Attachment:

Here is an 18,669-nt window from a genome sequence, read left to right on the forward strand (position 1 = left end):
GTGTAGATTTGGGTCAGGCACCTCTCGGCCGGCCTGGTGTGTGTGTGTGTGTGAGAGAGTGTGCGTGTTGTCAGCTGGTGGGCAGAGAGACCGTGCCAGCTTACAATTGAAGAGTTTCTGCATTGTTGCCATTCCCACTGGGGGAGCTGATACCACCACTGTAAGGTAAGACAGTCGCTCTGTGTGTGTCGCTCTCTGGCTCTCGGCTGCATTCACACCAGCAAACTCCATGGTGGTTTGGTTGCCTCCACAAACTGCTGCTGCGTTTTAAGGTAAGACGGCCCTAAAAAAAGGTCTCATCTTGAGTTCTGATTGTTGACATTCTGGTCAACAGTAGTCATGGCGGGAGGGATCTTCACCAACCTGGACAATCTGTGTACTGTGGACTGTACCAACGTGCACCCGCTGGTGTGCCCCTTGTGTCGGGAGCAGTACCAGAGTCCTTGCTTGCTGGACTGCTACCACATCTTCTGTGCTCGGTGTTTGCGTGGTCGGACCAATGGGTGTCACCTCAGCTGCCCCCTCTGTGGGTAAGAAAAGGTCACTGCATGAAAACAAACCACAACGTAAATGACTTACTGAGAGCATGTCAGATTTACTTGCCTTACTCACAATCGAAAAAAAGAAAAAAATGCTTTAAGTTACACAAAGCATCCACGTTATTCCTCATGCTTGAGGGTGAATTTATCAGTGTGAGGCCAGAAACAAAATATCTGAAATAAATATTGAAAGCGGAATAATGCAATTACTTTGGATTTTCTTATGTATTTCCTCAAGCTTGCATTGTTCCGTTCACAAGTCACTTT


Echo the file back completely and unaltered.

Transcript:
Here is an 18,669-nt window from a genome sequence, read left to right on the forward strand (position 1 = left end):
GTGTAGATTTGGGTCAGGCACCTCTCGGCCGGCCTGGTGTGTGTGTGTGTGTGAGAGAGTGTGCGTGTTGTCAGCTGGTGGGCAGAGAGACCGTGCCAGCTTACAATTGAAGAGTTTCTGCATTGTTGCCATTCCCACTGGGGGAGCTGATACCACCACTGTAAGGTAAGACAGTCGCTCTGTGTGTGTCGCTCTCTGGCTCTCGGCTGCATTCACACCAGCAAACTCCATGGTGGTTTGGTTGCCTCCACAAACTGCTGCTGCGTTTTAAGGTAAGACGGCCCTAAAAAAAGGTCTCATCTTGAGTTCTGATTGTTGACATTCTGGTCAACAGTAGTCATGGCGGGAGGGATCTTCACCAACCTGGACAATCTGTGTACTGTGGACTGTACCAACGTGCACCCGCTGGTGTGCCCCTTGTGTCGGGAGCAGTACCAGAGTCCTTGCTTGCTGGACTGCTACCACATCTTCTGTGCTCGGTGTTTGCGTGGTCGGACCAATGGGTGTCACCTCAGCTGCCCCCTCTGTGGGTAAGAAAAGGTCACTGCATGAAAACAAACCACAACGTAAATGACTTACTGAGAGCATGTCAGATTTACTTGCCTTACTCACAATCGAAAAAAAGAAAAAAATGCTTTAAGTTACACAAAGCATCCACGTTATTCCTCATGCTTGAGGGTGAATTTATCAGTGTGAGGCCAGAAACAAAATATCTGAAATAAATATTGAAAGCGGAATAATGCAATTACTTTGGATTTTCTTATGTATTTCCTCAAGCTTGCATTGTTCCGTTCACAAGTCACTTT